Raw Cacao Beans - How are they Different
from Raw Cacao Nibs?

The question about raw cacao beans came with an acknowledgement of an email I sent about an earlier post.

Question

Hi Janis,

Thanks for your reply. Now I understand why there is a difference in the tastes. I have tried the nibs before and found them tasting closer to the milk chocolate I'm used to than the bean or powder which are more bitter.

Is there a difference between the nibs and the whole bean with the skin on because I found that the bean was still more bitter then the nibs were. I did buy them from the same place so presume that they are from the same source. So basically, what you are saying is it's the butter that makes the difference in each of these forms? Also looking forward to your extended reply.

Steve

For earlier post go to Cacao Nibs and Cacao Powder and the extended reply at Why Cacao Nibs

Answer

Hi Steve,

That's right - I just went and checked my nibs and they are a little sweet, with a very faint bitter taste. Then checked the cacao powder and definitely bitter.

I don't have any raw cacao beans on hand but I do remember what they taste like with the skins on. They were definitely bitter. I remember peeling the beans and they lost most of that bitter taste. They usually broke into little pieces (nibs) as I peeled them.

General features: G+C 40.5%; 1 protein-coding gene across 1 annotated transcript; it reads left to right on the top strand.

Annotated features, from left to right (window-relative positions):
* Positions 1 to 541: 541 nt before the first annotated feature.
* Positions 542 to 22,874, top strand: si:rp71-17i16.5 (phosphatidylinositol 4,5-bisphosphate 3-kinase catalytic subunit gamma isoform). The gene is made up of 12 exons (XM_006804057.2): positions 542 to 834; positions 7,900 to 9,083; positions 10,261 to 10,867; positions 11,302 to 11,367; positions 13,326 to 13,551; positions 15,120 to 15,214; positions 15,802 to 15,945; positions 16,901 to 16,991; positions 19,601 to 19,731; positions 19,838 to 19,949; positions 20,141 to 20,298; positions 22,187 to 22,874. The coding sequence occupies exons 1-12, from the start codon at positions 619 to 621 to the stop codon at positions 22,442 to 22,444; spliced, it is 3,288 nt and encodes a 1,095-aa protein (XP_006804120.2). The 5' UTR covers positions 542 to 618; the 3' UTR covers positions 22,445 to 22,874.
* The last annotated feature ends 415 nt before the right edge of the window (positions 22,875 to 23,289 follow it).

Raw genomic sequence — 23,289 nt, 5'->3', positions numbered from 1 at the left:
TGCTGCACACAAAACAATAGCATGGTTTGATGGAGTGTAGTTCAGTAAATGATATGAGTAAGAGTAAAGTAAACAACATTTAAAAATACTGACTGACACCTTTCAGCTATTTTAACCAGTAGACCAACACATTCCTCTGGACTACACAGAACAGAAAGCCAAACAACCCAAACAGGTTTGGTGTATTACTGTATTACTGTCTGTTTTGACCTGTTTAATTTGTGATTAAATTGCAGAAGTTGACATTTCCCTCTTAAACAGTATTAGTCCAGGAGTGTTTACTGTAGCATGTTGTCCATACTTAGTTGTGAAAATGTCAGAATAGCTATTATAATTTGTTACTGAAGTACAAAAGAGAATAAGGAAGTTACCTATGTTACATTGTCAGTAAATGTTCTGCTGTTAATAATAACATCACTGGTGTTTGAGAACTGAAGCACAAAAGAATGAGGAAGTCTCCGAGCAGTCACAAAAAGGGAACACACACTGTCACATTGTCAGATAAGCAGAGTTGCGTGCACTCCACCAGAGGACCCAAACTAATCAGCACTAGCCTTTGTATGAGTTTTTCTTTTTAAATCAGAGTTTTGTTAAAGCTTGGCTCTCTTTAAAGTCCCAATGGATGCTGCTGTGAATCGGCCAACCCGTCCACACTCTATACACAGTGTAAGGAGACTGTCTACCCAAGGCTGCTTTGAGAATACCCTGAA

When you watch the video on "Why Cacao Nibs" (link above), you can see how the nibs are separated from the skins.

Question (taken from Steve's question above)

"So basically, what you are saying is it's the butter that makes the difference in each of these forms?"

My answer

That's right... the raw cacao bean may start out very mildly bitter after the fermentation process.

The cacao bean contains a tremendous amount of elements. The cacao oil is not bitter. So If you can imagine taking all the oil out of the bean, the bitter elements would be more noticeable. They are no longer hidden or neutralized by the oils.

I've observed grinding raw cacao nibs into fine granules and then adding shredded raw cacao butter (the hardened cacao oil) into the blender. The cacao butter does not mix in with the nib granules - they remain separate. Remember the cacao butter is not bitter. The nibs are a little sweet and only very mildly bitter.

But when I add the bitter cacao powder to the blender, the cacao butter and the powder get back together. The bitterness of the mixture will begin to become more evident as you add more and more cacao powder.

I've never worked out how to duplicate the quantity of raw cacao powder to raw cacao butter to get it to taste like the raw cacao bean. I'm more interested in balancing all my ingredients to get the taste I want. I also use coconut oil in my recipes. But you can see how the cacao powder interacts with the cacao butter to end up being more or less bitter in the mix.

Thanks again for these great questions.

Sincerely,

Janis


Please feel free to email me if you have questions or comments. I am always happy to respond.

Or... Go here right now to Ask a Question. You'll be sharing your question and responses with others.

And... If you missed the earlier post go to...

Cacao Nibs and Cacao Powder

and for the extended reply...

Go to Why Cacao Nibs from Raw Cacao Beans